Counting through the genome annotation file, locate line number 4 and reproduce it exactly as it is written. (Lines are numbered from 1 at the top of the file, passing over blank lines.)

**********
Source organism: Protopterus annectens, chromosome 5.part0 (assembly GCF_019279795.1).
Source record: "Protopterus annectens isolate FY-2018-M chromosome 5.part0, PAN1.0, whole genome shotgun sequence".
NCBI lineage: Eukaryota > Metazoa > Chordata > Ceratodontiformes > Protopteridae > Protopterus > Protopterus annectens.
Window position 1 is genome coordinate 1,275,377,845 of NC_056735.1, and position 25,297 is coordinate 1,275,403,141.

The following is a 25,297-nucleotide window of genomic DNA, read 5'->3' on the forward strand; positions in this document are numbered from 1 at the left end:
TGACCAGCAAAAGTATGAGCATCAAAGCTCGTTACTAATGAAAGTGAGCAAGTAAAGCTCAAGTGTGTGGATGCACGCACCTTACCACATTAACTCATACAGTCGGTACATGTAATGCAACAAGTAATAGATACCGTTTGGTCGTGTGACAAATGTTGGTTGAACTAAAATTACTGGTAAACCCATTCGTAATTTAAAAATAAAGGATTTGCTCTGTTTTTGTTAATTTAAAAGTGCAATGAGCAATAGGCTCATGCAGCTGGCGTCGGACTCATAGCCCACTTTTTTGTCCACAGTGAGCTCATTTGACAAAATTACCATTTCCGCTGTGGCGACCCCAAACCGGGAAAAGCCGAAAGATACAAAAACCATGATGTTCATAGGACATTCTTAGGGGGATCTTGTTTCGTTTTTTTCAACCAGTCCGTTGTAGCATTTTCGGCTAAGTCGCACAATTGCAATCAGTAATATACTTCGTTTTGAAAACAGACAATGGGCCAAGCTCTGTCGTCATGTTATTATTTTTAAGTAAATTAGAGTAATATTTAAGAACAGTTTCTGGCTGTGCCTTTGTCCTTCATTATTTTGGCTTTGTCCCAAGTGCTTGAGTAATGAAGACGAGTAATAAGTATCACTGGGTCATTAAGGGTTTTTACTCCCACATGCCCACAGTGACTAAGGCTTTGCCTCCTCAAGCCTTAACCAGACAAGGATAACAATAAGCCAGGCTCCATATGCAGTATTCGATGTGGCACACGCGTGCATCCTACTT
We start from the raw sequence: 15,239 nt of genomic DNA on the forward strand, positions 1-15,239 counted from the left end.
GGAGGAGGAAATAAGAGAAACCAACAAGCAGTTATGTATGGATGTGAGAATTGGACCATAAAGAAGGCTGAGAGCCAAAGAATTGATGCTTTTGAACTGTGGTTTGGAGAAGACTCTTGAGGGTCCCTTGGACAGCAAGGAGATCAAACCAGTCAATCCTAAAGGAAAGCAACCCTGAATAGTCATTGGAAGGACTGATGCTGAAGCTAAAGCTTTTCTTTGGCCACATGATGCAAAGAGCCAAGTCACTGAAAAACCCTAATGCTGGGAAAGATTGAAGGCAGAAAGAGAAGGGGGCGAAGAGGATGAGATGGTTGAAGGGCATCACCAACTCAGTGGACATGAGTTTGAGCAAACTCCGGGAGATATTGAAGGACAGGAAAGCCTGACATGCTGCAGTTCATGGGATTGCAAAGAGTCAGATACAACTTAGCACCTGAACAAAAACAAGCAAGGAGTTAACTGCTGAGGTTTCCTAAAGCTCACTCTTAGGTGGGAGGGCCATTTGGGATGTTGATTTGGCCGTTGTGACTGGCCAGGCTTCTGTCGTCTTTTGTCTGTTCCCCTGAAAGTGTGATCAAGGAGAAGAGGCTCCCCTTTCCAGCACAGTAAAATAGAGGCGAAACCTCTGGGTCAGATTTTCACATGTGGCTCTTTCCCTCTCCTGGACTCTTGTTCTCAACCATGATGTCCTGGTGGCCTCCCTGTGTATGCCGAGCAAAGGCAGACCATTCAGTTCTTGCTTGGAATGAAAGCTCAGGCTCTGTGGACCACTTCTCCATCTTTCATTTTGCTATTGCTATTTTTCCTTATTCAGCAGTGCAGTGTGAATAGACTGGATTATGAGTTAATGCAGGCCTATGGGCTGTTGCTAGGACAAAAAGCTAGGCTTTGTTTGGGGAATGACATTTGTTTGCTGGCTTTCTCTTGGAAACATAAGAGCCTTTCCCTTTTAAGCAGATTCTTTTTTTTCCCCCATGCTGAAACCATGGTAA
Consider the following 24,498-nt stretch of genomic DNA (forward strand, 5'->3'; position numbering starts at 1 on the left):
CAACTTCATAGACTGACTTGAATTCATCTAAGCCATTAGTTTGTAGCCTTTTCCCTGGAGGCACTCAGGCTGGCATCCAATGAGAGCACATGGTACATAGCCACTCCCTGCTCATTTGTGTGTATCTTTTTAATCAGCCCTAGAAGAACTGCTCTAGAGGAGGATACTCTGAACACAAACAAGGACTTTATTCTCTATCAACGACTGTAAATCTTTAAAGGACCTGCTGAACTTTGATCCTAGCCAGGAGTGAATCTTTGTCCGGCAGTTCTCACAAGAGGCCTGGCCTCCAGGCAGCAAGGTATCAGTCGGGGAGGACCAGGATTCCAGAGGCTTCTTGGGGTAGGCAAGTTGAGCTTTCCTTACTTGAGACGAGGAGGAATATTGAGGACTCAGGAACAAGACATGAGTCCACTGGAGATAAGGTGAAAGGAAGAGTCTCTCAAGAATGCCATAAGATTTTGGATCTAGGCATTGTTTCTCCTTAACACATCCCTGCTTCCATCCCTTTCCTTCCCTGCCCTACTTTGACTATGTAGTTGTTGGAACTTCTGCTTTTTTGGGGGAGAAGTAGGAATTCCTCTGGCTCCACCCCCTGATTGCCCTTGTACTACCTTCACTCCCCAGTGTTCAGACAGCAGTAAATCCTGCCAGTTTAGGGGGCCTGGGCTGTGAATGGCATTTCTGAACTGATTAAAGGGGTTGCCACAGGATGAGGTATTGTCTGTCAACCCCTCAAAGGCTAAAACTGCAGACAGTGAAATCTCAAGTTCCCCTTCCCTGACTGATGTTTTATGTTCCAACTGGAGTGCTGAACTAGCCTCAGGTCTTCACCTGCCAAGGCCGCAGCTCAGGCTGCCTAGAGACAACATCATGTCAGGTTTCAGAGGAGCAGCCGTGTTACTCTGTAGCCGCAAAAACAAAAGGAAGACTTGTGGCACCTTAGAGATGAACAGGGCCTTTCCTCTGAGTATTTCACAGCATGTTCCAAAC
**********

Window position 1 is genome coordinate 1,275,377,845 of NC_056735.1, and position 25,297 is coordinate 1,275,403,141.